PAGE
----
Examples of data include images and data on the composition of rocks and soil, measurements of the planet's weather and atmosphere, and data on the planet's magnetic field and potential subsurface water. This information helps scientists understand the environment and search for the availability of oxygen and other potential resources on Mars that can provide a habitat for some form of life. 

Deep space technologies are facing multiple challenges in Mars exploration that pose obstacles to further research and development. Some of the challenges are as follows:

  • It takes longer periods of time for spacecraft and signals to travel between Earth and Mars, which makes communication and control of missions more difficult and time-consuming.
  • Mars has a thin atmosphere, extreme temperatures, and high levels of radiation, which makes it challenging to design spacecraft, rovers, and habitats that can survive and operate in the Martian environment.
  • Mars' rugged terrain can make mobility difficult for rovers and other vehicles.

The following three missions touched down on the surface of Mars in 2021:

  • On 14 May 2021, a Chinese mission named Tianwen-1 landed a rover and an orbiter on Mars.
  • On 9 February 2021, the U.A.E. crewed mission Hope arrived at Mars that aimed to study the atmosphere and was equipped with a camera, ultraviolet spectrometer, and infrared spectrometer.
  • On 18 February 2021, the Perseverance rover landed on the Red Planet’s Jezero Crater, which carried a drill designed to collect core samples that could be taken to Earth for analysis.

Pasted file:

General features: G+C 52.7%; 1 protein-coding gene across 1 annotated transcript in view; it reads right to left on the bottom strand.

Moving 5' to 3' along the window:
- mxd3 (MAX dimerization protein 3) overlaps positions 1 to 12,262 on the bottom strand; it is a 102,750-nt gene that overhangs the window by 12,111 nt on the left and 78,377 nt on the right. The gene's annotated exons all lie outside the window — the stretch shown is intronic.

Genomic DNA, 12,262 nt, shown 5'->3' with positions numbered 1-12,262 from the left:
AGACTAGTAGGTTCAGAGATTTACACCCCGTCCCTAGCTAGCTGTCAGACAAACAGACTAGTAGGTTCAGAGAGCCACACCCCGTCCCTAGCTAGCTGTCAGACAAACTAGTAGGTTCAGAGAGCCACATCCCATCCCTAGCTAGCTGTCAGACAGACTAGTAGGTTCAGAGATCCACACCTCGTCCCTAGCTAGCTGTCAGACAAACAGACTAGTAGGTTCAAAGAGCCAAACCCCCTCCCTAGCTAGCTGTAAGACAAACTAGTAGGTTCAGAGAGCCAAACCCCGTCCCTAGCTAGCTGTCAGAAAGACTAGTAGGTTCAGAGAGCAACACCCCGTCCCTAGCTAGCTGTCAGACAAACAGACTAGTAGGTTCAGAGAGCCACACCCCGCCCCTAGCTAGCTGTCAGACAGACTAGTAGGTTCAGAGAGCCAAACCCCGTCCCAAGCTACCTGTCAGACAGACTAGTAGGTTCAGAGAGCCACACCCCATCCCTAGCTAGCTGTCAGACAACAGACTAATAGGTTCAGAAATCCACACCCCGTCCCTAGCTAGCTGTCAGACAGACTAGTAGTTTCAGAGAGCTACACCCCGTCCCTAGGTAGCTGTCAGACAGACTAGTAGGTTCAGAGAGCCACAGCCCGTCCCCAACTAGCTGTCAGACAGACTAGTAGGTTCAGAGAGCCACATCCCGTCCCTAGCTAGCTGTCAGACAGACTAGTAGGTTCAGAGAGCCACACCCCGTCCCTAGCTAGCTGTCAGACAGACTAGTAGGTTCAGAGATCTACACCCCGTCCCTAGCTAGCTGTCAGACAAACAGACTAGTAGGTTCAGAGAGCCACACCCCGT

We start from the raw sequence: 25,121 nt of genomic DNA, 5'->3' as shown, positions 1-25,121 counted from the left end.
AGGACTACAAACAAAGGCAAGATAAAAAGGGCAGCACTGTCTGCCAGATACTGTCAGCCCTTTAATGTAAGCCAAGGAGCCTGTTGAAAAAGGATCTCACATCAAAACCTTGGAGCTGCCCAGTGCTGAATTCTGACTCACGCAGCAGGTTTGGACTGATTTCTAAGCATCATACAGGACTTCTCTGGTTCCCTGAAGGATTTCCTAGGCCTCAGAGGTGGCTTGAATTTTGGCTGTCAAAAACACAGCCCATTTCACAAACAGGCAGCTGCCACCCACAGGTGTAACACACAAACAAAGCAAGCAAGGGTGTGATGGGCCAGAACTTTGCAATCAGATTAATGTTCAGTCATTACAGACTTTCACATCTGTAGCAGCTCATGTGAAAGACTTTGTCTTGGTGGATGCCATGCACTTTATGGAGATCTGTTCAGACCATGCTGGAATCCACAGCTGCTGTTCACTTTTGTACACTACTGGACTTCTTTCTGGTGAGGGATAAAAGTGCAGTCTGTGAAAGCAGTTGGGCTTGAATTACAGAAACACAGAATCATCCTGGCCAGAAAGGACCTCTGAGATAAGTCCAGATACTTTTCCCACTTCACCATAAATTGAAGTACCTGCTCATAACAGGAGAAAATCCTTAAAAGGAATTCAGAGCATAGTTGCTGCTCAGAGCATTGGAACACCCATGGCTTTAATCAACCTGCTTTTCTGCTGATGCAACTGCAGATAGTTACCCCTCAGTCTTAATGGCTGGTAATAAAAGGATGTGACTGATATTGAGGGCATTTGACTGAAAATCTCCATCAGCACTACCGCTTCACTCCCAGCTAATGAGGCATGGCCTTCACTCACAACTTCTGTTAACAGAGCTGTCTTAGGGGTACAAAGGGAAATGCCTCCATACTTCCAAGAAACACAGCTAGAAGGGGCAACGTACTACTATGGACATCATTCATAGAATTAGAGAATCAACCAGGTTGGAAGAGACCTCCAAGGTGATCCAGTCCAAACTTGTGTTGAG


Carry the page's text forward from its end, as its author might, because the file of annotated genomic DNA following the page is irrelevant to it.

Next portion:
Asteroid Exploration

Deep space technologies can provide important data on asteroids, such as detailed imaging of surface and geology, measurements of size, shape and orbital positions, spectral data of asteroid surface materials, magnetic and gravity fields, and potential availability of metals and minerals.  Asteroid exploration missions are launched to find and study the traces of cosmic dust that led to the formation of organic matter on Earth.

Asteroid data can also be used to study the early solar system, planetary formation, and potential hazards that asteroids might pose to Earth.  Extensive knowledge of asteroids could provide insights into the past Earth impacts, with the possibility of reducing future impacts or threats to Earth.

With multiple applications of deep space technologies in asteroid exploration come its challenges that include:

  • Difficulty in locating, launching, and intercepting missions on asteroids as they move at differentiating speeds 
  • Difficult to land on or attach a spacecraft on small or irregularly shaped asteroids
  • Surface properties of asteroids vary widely, hindering mobility and making it difficult to design landers or rovers according to the planet’s terrain

The following instances show the highlights of the asteroid exploration missions:

  • NASA’s Double Asteroid Redirection Test (DART) successfully impacted the asteroid moonlet Dimorphos on 27 September 2022. This mission aims to investigate and demonstrate the process of deflecting asteroids by altering their kinetic motion in space.
  • NASA OSIRIS-Rex spacecraft carried out its Touch-And-Go (TAG) sample collection event on 20 October 2020. The asteroid sample was delivered to Earth on 24 September 2023.
  • In May 2023, the U.A.E. announced an asteroid exploration mission to explore the unique asteroid belt beyond Mars. It is named the Emirates Mission to the Asteroid Belt (EMA). The spacecraft, MBR Explorer, is set to launch in March 2028 and will conduct close flybys of seven main belt asteroids over seven years. The mission aims to gain insights into the composition and origins of these asteroids and will deploy a lander on the asteroid (269) Justitia. EMA's instruments will help understand water-rich asteroids, assess resource potential, and contribute to future asteroid resource utilization.